Saturday, April 19, 2014
By Ken Allen
(Continued from page 1)
We go to great lengths to complicate fishing, hunting and team sports with regulations, reminding me of a conversation in college that showed my ignorance of a basketball rule. It also illustrated the complexity of sport regs.
In high school, I played basketball but did not know a regulation (since changed), involving backboards. If the ball hit the edge of a rectangular backboard back then, it was out of bounds, but the edge of a fan-shaped backboard was in bounds -- such a picky, rarely used regulation that I was unaware of it. Sports are full of such odd regs.
In the same token, in outdoor sports, we go to great lengths to complicate everything in the spirit of saving the resource, reminding me of a New England bulletin board. The posters routinely fish with live bait and sinkers but go berserk at fly rodders for using weighted flies in general-fishing regulations waters. Go figure.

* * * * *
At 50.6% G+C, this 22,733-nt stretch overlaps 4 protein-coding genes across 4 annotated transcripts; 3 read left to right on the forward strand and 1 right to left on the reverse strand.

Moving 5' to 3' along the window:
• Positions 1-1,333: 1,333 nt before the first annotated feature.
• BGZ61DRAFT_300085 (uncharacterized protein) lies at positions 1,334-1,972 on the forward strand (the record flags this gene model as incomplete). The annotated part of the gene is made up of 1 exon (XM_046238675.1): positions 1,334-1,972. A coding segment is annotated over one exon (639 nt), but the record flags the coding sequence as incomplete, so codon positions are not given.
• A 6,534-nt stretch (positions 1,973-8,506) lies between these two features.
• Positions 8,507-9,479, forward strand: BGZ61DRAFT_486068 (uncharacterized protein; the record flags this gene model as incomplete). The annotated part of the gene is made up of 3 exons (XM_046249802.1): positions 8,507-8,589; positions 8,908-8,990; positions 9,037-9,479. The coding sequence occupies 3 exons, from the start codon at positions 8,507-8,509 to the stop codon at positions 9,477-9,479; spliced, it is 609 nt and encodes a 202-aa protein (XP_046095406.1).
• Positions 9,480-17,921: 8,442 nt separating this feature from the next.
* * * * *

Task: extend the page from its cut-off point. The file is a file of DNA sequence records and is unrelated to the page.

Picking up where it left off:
Rules and regulations for hunting and fishing should address one issue: Can the resource withstand a certain technique without permanently decreasing the targeted game or fish populations?
Bear baiting in Maine offers a perfect example. Hunters here have baited bear big time for decades, and the herd continues to increase, while rural hamlets reap economic benefits from bear hunting over man-placed baits -- a win-win situation -- but naysayers still complain about baiting.
Ken Allen, of Belgrade Lakes, a writer, editor and photographer, may be reached at: